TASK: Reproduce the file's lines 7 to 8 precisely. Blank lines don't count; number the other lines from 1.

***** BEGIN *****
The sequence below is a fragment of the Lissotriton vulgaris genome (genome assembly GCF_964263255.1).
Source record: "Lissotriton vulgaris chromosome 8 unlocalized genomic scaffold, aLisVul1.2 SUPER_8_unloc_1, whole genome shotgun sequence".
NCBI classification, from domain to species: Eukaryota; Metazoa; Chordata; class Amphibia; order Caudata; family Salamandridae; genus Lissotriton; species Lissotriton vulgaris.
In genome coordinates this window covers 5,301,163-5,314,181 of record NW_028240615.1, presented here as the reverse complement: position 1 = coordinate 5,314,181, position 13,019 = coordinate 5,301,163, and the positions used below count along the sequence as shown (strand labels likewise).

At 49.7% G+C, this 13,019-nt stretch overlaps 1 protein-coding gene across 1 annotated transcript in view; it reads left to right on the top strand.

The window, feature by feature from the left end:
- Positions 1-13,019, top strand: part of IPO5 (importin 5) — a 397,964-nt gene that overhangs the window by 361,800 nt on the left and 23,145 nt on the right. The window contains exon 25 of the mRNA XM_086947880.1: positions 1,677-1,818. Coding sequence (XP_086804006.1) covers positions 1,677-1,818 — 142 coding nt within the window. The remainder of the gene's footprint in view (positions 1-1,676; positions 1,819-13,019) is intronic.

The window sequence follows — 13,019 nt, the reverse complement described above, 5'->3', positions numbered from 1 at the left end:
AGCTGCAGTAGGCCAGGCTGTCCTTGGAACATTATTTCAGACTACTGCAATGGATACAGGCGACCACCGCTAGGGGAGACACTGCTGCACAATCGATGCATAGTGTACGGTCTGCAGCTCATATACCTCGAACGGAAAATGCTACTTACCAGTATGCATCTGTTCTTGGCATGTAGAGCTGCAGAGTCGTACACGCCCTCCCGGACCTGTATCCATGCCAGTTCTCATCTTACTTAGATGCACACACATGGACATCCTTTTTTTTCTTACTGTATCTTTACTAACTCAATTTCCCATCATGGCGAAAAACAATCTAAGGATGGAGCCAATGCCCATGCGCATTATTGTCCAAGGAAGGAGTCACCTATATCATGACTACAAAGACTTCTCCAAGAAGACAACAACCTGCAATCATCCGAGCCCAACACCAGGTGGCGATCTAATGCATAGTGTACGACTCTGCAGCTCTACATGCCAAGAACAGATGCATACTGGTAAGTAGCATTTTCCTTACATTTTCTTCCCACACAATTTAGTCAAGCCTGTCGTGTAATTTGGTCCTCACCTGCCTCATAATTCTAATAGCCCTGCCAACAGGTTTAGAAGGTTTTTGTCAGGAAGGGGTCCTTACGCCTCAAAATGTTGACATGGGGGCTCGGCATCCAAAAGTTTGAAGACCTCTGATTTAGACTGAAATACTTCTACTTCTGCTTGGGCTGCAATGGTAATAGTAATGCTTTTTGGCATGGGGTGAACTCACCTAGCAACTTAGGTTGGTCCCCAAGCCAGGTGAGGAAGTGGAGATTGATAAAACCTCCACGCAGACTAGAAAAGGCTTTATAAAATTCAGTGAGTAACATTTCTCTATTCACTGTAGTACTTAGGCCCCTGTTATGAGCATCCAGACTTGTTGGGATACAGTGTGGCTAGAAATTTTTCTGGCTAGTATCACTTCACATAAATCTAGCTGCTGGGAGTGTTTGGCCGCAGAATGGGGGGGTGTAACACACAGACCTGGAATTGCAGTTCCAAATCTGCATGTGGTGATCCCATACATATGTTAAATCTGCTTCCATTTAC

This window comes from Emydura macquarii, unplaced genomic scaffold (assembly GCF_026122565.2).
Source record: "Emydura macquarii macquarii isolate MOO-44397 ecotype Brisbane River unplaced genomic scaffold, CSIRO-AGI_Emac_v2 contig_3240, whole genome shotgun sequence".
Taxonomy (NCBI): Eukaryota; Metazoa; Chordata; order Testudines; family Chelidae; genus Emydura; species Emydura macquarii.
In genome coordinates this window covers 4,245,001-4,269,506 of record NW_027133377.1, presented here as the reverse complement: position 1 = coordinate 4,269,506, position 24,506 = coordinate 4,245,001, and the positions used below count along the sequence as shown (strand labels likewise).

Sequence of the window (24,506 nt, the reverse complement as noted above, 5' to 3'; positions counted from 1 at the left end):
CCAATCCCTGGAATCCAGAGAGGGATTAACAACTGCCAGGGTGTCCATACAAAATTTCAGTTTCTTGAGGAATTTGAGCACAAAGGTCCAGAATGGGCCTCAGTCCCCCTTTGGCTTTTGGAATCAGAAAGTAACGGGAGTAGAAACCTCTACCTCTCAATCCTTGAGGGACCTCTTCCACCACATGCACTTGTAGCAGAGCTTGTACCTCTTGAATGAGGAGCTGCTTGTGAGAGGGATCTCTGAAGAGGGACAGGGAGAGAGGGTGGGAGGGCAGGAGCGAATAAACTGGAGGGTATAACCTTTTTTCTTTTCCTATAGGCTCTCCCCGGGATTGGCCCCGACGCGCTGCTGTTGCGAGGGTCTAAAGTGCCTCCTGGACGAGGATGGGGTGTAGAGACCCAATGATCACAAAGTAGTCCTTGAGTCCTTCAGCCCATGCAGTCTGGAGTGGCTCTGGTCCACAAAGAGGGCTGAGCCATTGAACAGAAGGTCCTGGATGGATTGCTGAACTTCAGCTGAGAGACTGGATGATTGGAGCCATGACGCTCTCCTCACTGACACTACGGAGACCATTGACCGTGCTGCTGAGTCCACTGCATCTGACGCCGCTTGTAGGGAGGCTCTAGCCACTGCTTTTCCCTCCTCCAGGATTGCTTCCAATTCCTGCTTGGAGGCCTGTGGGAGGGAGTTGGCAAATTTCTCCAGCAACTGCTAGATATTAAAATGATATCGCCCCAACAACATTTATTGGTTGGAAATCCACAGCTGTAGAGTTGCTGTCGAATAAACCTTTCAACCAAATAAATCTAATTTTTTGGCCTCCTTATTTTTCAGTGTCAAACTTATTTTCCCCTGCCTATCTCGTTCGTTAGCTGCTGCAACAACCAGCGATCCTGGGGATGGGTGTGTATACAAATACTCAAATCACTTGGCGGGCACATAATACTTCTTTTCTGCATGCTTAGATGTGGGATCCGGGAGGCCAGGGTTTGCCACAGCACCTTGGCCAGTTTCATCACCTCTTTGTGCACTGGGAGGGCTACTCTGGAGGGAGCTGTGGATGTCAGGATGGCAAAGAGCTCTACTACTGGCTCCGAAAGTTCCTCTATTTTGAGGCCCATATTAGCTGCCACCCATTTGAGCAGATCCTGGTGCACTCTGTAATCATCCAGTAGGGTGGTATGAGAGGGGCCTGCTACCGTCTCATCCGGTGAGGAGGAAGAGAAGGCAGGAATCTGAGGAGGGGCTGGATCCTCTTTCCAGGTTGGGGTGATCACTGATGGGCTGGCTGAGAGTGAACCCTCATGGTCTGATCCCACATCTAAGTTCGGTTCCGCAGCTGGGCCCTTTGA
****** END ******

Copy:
- Positions 1-13,019, top strand: part of IPO5 (importin 5) — a 397,964-nt gene that overhangs the window by 361,800 nt on the left and 23,145 nt on the right. The window contains exon 25 of the mRNA XM_086947880.1: positions 1,677-1,818. Coding sequence (XP_086804006.1) covers positions 1,677-1,818 — 142 coding nt within the window. The remainder of the gene's footprint in view (positions 1-1,676; positions 1,819-13,019) is intronic.

The window sequence follows — 13,019 nt, the reverse complement described above, 5'->3', positions numbered from 1 at the left end: